The Ongoing Story Of The Growing "Partnership" Between The Alameda-Contra Costa Transit District And The Belgian Manufacturing Company




Berkeley Daily Planet
September 21, 2007
By J. Douglas Allen-Taylor

AC Transit officials have not released bottom-line figures on the complicated exchange of 16 North American Bus Institute buses for 16 buses made by Belgium-based Van Hool company because as late as August 28—five months after district trustees first approved the exchange on the claim by AC Transit General Manager Rick Fernandez that the deal was a “no brainer” that will “ultimately save [AC Transit] money,”—the district was still in negotiations over how much it owes the federal government for going through with the deal without federal approval.

In addition, AC Transit officials did not appear to even begin its first internal financial analysis of the transaction until after the trustee board’s approval.
Those are the conclusions that can be drawn from an analysis of documents released by AC Transit to the Daily Planet following a Planet public records request concerning the district’s justification for the NABI-Van Hool deal.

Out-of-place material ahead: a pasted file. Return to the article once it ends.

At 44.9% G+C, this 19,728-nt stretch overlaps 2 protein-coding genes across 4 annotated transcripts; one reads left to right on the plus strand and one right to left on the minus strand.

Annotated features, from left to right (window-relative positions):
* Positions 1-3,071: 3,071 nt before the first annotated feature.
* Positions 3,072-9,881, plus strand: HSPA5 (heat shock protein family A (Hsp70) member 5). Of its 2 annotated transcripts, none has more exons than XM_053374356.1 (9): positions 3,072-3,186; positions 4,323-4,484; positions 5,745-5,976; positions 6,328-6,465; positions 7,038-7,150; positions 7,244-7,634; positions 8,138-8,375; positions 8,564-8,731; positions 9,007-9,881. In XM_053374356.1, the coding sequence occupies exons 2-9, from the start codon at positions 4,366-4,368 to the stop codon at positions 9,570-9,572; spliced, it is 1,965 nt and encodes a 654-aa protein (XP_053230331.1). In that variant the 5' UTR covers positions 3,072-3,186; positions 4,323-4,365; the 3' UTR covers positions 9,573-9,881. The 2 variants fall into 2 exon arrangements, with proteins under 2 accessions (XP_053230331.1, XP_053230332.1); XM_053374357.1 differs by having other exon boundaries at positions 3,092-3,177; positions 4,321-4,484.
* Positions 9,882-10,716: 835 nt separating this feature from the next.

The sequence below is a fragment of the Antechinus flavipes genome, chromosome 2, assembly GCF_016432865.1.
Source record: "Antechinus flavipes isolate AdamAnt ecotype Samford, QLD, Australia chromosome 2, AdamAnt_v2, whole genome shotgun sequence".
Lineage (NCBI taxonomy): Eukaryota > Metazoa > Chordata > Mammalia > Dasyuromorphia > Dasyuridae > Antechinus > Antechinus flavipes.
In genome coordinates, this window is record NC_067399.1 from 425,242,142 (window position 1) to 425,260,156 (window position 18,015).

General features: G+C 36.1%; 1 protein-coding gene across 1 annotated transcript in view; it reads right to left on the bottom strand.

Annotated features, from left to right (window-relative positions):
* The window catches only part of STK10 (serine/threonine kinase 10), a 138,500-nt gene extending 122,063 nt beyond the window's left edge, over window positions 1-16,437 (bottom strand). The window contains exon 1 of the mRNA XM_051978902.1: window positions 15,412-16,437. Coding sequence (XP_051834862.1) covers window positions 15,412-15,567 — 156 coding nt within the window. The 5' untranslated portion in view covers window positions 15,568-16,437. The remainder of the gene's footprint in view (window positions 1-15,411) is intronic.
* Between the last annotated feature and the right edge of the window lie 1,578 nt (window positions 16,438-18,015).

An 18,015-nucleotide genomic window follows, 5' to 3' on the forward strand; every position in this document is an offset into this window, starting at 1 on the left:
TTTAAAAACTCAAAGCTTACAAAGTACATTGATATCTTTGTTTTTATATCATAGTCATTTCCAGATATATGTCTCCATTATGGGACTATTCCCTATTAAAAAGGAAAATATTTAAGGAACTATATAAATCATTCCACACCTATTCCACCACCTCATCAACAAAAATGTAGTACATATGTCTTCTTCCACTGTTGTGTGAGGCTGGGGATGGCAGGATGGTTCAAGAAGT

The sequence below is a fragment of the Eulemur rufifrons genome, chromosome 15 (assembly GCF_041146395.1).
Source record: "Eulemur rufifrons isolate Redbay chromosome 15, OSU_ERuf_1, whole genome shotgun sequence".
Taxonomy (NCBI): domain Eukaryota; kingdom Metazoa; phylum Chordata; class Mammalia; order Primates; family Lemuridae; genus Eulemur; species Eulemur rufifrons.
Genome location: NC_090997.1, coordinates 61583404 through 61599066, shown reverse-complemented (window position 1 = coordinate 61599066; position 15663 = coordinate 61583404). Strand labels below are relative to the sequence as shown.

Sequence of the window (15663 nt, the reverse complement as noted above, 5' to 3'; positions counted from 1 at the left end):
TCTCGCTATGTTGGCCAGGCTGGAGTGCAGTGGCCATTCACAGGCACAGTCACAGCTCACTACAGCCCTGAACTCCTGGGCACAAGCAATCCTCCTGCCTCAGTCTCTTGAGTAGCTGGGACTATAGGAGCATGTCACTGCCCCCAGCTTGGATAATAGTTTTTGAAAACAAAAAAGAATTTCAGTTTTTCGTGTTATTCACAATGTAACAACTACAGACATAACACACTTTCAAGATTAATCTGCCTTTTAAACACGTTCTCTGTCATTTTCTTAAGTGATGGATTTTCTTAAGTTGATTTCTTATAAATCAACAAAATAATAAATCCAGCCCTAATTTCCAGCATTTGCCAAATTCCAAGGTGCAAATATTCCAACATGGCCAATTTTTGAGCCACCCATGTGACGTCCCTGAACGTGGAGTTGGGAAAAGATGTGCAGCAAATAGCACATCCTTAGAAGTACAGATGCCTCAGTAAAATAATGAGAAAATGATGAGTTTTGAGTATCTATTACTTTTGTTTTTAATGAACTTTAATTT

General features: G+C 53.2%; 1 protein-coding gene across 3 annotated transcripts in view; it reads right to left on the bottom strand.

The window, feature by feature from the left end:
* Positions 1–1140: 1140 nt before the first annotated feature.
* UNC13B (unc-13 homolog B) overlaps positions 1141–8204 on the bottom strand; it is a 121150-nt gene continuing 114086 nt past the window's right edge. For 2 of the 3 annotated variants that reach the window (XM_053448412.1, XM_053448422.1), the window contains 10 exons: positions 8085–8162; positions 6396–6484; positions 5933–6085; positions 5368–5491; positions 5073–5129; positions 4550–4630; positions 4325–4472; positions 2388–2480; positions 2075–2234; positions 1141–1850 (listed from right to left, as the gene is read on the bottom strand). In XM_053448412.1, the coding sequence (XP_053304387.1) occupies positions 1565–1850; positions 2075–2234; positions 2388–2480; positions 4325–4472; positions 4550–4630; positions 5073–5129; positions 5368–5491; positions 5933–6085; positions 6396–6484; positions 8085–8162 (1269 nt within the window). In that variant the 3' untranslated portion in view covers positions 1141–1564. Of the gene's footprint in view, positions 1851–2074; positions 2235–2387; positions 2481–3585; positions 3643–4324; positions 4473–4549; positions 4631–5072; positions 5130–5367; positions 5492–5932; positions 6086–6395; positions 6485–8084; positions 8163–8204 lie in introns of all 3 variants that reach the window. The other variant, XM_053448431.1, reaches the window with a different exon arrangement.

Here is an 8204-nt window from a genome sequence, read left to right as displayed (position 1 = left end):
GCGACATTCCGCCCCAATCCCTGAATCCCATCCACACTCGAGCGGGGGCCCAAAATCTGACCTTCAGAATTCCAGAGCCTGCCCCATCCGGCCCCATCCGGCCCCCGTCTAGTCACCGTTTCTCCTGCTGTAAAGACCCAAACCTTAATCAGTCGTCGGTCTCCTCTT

At a time when AC Transit is asking for public support in a much larger project—the installation of Bus Rapid Transit connecting several East Bay cities—the conclusions raise serious questions about AC Transit’s statistics and figures, and about how much actual fiscal oversight is being provided by the publicly-elected district board.

The deal involved the sale of 16 7 year old 40 foot NABI buses by AC Transit to ABC Company, the American distributor for Van Hool, to be replaced by yet-to-be-manufactured 40 footers to be purchased from Van Hool.
One of the complications of the deal is the original purchase of the NABI buses by AC Transit in 2000 had been partially subsidized by the Federal Transit Administration. Under FTA regulations, local transit districts receiving such bus purchase subsidies must keep their buses in operation for 12 years, or else pay back to the FTA a percentage of the subsidy for every year early the buses were taken out of service. AC Transit proposed that this payback money not actually be paid back in cash money, but be transferred as an “interest” to a current FTA Maintenance Equipment and Facility Upgrade Project grant to AC Transit.
A second complication in the deal was that to raise the money to purchase the 16 new Van Hools (originally set at 10, with 6 later added), AC Transit proposed borrowing $3.3 million in cash from its Bus Rapid Transit (BRT) Funds held by the Metropolitan Transit Commission.